• How critical are the instrument’s results for laboratory processes?
  • Can the instrument’s PC be easily connected to the network so the instrument can be integrated with the LIMS?

For this last point, it is important to consider operating system actualization, network compliance issues such as company IT policies, and the complexity of the data being exported by the instrument.

Go for the Low-Hanging Fruit First

Once you have your list of instruments that make sense to integrate, you’ll want to go for the low-hanging fruit first in order to build project morale and momentum. This means integrating critical path instruments first – those that are relatively straightforward to integrate, high throughput, and add a lot of value to the business.

Laboratories often want instruments such as balances to be integrated due the fact that they are critical to their processes. Balances can be problematic, however, due to a number of factors such as age, connectivity and logistics. An instrument like a GC or HPLC with high throughput and compatible software would probably be a better choice to place at the top of your integration list. Working with a quality informatics consultant that can help you develop an effective roadmap and outline a realistic amount of scope for your project is very important.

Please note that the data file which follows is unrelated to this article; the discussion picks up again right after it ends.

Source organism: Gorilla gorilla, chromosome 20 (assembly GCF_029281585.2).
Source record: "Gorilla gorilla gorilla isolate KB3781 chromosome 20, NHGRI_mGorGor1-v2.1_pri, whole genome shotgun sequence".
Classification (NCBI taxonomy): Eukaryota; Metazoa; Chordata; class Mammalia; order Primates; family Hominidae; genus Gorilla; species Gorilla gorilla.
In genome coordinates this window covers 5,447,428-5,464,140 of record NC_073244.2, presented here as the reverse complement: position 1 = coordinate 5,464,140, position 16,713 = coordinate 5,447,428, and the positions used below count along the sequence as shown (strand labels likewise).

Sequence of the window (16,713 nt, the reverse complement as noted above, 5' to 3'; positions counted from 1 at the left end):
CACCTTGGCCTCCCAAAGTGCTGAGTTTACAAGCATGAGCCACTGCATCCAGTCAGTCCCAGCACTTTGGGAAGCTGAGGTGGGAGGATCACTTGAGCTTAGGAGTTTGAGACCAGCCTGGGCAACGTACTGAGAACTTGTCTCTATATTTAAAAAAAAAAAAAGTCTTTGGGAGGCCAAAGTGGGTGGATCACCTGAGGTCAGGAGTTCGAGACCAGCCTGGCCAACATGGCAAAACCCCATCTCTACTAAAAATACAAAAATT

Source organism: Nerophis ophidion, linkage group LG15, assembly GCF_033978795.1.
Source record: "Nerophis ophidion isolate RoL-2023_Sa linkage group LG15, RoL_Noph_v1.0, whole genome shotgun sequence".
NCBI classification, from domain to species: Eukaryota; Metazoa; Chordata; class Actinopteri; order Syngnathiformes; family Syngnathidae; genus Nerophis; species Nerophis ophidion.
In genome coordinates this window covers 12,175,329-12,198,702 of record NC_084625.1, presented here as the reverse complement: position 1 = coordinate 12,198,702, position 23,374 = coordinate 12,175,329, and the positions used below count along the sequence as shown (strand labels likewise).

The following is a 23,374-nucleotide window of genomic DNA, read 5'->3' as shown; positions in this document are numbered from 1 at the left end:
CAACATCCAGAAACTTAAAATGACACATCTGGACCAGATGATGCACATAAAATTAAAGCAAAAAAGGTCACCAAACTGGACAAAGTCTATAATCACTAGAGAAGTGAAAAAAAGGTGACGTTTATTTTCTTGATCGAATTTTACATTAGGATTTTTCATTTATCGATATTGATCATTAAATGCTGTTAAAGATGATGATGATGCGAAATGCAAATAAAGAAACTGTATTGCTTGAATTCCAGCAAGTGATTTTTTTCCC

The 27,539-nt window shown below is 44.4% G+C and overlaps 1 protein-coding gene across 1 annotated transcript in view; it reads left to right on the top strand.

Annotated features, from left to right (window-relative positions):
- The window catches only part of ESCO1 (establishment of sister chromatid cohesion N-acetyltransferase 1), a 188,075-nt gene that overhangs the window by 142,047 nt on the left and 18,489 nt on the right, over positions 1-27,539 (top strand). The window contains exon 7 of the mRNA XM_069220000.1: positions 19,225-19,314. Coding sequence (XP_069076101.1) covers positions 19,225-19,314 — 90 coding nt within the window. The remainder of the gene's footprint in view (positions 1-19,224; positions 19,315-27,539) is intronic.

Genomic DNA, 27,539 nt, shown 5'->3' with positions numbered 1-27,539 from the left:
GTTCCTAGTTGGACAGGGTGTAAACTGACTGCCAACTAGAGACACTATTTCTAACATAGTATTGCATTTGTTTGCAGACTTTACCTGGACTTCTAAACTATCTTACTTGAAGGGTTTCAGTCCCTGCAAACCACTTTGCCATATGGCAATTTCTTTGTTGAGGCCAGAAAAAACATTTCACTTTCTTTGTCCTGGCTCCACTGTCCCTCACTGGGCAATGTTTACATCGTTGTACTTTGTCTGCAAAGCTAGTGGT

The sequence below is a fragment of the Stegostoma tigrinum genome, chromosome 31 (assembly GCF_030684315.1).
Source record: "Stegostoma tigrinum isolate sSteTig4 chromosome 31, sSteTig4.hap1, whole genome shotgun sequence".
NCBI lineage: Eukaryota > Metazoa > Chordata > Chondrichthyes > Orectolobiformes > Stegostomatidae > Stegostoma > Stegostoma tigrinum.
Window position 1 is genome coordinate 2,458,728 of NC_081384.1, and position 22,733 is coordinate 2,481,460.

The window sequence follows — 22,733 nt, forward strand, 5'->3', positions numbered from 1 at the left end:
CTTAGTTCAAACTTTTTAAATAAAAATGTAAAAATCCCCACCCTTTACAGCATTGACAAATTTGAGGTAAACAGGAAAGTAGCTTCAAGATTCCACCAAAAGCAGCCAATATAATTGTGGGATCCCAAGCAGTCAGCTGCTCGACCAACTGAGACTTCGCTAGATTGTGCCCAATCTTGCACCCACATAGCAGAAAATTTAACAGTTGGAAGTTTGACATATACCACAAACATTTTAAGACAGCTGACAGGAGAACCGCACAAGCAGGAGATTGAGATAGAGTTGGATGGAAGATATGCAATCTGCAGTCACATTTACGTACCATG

Standardize Export Formats

The data exported by instruments either have a fixed format, or can be formatted as the operator desires using exporting templates defined on the instrument software. For this latter case, it is important to configure an export format that is both flexible (allowing all possible instrument methods to work and be imported into the LIMS) and fixed (it does not vary for different methods or different instrument runs). The day-to-day instrument operators should not have the ability to change the export templates. If a different export template is used, parsing scripts developed for the instrument will need to be adjusted to keep it working properly.

SampleManager LIMS™ Instrument Integration Options

Once the decision is made to integrate an instrument with SampleManager LIMS™, the integration method needs to be determined. There are several different ways to integrate instruments with SampleManager LIMS™ which we will describe below.

Serial/RS-232 interface

The functionality required to integrate serial instruments with SampleManager (e.g. balances, pH meters) is built within the system. These instruments usually require a physical cable connection between the instrumentation and the workstation running SampleManager. The COM port parameters can be defined within SampleManager for the instruments.